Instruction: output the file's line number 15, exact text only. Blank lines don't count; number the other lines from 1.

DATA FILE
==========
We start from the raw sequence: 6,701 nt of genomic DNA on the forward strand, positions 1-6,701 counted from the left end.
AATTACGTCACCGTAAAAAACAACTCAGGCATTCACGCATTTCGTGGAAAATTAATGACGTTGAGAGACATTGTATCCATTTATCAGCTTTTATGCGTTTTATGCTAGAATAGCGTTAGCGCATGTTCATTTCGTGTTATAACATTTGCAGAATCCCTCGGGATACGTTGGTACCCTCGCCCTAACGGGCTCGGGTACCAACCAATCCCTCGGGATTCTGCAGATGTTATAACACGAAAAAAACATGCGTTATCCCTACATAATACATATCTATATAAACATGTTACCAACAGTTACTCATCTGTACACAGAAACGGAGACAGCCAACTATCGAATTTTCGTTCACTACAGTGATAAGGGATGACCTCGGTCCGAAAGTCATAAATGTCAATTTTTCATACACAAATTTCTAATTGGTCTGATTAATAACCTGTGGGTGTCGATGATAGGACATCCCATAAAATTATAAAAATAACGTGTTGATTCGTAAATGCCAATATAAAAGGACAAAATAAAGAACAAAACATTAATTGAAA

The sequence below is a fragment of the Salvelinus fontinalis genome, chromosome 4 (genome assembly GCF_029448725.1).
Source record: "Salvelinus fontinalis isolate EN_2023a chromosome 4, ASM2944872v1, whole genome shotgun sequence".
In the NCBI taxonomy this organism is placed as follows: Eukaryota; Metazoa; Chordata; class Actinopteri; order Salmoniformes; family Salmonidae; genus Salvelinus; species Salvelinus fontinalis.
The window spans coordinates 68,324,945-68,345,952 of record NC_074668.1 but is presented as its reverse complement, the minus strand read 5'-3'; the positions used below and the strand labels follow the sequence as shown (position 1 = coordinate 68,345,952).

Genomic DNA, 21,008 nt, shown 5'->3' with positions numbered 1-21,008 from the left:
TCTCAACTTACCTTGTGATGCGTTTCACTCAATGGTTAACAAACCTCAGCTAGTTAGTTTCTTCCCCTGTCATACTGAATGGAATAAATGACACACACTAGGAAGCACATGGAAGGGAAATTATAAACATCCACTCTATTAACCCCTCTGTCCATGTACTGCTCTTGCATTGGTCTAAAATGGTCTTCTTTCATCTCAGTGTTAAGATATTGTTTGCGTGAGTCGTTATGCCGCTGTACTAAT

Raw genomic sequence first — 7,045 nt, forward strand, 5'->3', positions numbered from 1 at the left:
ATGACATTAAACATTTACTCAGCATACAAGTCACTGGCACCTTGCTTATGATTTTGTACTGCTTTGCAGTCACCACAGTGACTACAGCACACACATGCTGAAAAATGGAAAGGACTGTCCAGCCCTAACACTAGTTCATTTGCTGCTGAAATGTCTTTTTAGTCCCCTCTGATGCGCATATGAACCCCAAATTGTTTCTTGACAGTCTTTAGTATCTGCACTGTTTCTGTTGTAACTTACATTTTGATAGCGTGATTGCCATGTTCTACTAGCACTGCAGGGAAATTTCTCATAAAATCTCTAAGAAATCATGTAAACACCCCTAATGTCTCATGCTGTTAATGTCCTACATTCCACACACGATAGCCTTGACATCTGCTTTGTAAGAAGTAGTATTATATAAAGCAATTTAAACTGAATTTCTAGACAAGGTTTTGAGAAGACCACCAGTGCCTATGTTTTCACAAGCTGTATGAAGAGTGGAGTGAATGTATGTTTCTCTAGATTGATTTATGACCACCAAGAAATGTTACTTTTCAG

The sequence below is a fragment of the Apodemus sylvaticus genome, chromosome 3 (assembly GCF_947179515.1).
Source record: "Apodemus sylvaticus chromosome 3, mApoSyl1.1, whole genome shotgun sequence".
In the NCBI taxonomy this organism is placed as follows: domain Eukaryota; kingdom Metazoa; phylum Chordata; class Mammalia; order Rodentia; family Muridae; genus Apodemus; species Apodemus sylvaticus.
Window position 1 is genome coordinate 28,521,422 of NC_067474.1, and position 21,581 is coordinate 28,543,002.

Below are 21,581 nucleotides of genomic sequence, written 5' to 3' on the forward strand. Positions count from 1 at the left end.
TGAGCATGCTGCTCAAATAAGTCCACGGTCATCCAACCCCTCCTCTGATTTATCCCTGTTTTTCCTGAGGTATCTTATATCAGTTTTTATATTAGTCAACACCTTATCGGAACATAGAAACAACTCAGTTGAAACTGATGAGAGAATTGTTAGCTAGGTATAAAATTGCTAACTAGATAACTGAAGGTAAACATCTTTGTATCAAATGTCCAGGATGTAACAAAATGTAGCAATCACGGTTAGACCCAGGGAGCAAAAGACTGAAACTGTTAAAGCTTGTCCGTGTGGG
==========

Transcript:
Below are 21,581 nucleotides of genomic sequence, written 5' to 3' on the forward strand. Positions count from 1 at the left end.